Purchase Link

Multipublished author Abby Wood lives in the Pacific Northwest. A huge animal lover, she enjoys the many animals on her farm and the wild ones that roam the forest. In her free time, she loves to ride motorcycles, garden, go fishing and play tennis. She loves to write stories that allow readers to escape into a brand-new world.

You can find out more about Abby at www.authorabbywood.com, visit her Facebook page at www.facebook.com/AbbyWoodFanPage and follow her on Twitter at @MsAbbyWood.

Contest: Don’t forget – Abby is giving away a copy of Consent to the Cowboy. Just answer her question and one commenter will be chosen as the winner.

What A Tangled Web We Weave with Lorelei James

Tied Up Tied Down My special guest today is Samhain author, Lorelei James. She’s talking about family trees and books. Over to Lorelei and her Western men!

Shelley contacted me after she’d finished, TIED UP, TIED DOWN, the latest book in my Rough Riders series from Samhain Publishing, wondering if I’d ever considered creating a family tree for the characters as a reference point for readers.

I’ll admit I hadn’t thought of it. I’ll also admit I have lots of characters in my books — no one really is an island, even in the middle of nowhere Wyoming. The Rough Riders books are a Western saga, if you will, featuring a large ranching family. Each book can be read as a standalone, but each book builds on the entire arc of the series, both forward and backward, and each one features a different McKay or West family member.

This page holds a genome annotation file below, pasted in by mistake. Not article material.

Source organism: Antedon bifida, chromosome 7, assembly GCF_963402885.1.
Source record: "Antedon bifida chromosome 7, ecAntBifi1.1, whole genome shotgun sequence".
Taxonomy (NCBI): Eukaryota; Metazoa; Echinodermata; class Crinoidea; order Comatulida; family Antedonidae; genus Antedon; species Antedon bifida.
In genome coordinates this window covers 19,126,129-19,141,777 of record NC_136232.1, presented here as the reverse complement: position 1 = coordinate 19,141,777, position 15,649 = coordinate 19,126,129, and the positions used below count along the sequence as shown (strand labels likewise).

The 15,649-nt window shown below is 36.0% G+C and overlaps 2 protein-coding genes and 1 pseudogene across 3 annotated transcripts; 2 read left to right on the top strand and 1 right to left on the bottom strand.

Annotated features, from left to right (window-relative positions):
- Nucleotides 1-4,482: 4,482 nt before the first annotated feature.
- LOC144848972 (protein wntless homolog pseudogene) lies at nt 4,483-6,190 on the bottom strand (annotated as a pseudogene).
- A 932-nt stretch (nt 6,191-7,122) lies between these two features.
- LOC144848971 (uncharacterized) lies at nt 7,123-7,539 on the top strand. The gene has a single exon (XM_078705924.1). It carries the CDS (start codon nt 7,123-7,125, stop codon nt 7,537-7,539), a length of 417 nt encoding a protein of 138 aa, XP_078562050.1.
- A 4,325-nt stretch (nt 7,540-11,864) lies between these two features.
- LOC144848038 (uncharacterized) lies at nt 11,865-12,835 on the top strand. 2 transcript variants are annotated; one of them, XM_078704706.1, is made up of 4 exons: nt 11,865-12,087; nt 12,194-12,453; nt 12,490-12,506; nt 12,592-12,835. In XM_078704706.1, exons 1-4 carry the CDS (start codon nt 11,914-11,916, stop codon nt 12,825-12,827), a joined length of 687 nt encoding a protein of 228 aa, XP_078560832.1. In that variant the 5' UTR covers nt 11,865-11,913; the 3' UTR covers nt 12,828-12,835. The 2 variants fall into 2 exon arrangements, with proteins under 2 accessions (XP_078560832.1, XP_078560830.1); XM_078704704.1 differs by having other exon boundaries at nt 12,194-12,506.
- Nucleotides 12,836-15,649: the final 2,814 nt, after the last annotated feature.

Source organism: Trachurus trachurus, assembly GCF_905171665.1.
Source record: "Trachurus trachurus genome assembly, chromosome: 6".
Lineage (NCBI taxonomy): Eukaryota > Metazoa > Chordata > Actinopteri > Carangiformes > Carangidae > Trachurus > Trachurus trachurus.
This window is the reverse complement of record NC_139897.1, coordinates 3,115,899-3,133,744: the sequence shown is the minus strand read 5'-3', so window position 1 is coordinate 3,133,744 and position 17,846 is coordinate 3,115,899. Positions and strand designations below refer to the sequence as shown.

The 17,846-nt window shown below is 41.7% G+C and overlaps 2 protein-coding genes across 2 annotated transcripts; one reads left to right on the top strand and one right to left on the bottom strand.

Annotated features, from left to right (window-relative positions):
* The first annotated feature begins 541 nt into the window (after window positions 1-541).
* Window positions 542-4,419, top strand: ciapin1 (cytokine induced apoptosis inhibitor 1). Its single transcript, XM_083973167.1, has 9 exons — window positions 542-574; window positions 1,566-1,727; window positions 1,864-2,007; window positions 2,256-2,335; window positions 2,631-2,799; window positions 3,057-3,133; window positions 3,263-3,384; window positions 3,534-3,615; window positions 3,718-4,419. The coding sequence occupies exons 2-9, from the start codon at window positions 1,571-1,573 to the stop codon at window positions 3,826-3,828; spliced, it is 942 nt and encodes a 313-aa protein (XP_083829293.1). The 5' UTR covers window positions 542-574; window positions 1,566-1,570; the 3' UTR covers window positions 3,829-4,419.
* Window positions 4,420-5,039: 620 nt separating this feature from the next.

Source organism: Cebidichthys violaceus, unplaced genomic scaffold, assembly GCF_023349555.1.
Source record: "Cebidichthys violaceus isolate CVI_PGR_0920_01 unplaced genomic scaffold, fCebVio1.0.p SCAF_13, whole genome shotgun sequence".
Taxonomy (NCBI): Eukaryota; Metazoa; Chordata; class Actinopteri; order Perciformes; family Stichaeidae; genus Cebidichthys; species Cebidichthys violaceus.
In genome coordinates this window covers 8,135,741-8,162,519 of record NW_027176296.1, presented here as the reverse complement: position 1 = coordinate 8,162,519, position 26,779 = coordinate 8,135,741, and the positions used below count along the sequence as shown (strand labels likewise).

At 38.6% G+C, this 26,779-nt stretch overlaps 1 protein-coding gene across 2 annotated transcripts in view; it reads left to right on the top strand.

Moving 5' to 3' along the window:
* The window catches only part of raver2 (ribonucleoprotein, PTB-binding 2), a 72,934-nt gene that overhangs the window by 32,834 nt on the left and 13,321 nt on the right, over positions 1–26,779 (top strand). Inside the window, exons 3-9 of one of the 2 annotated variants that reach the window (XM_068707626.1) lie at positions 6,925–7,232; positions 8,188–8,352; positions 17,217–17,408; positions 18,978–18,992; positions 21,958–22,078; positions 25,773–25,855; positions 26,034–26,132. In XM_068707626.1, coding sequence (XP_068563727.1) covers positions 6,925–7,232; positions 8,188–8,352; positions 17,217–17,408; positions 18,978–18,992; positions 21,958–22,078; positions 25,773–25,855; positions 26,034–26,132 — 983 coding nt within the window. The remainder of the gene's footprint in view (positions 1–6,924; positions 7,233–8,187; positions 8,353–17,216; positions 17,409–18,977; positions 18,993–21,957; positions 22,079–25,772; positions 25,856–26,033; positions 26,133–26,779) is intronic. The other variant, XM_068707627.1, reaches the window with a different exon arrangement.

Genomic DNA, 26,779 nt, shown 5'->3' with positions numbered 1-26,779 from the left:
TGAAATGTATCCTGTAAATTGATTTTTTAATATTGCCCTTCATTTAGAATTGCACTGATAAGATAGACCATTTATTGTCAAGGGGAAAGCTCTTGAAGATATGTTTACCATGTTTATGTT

***Complete disclosure; if I had it to do all over again, I would not have so many ‘C’ and ‘K’ names in this series – although it is something families do frequently out here in the Wild West, begin all offspring’s first names with the same letter. As sort of a wink wink nudge nudge to my readers and myself, in TIED UP, TIED DOWN, Skylar complains about the excessive use of the same consonant in the McKay family. And Kane asks his twin brother Kade why their mother gave them such similar names.***

I remember a series by a famous author in which the first couple in the series birthed one kid in the epilogue. Then in the next connected book that same couple were blessed with twins…but no mention of the first child. In the 3rd or 4th book, that same couple had triplets, not twins, still no mention of that poor little forgotten first kiddo. The inconsistency pulled me out of the story. Readers might think it is the copy editor’s job to double check facts and character lineage, but I wonder if the whole incident could’ve been avoided had the author created a family tree.

So I took Shelley’s suggestion to heart. Not only would an official roadmap be a bonus for readers, it’d be an easy way for me to keep track of my own characters. I checked a couple of author sites to see how they structured their family trees to get an idea of what I wanted. Then I posed the challenge to my readers loop, The James Gang, and two fabulous ladies volunteered to head up the project. Honestly, I think they’re afraid if I’m dinking around with working on a family tree I won’t actually be writing, and they’re sort of antsy for me to get the next book finished :grin:

These fans, Joy Roett and Carla Hartman created not one, not two, but three separate family trees. Immediately I sent the finished project to my website designer to post. Check out the results here.

Question of the day for readers: Do you look at family trees in the beginnings of books? Or skip over them entirely? Or would you go to the author’s website for more information?

Lorelei James writes erotic Westerns set in the modern day Wild West. For more information on books, contests and the James Gang readers yahoo group, visit Lorelei’s website: www.loreleijames.com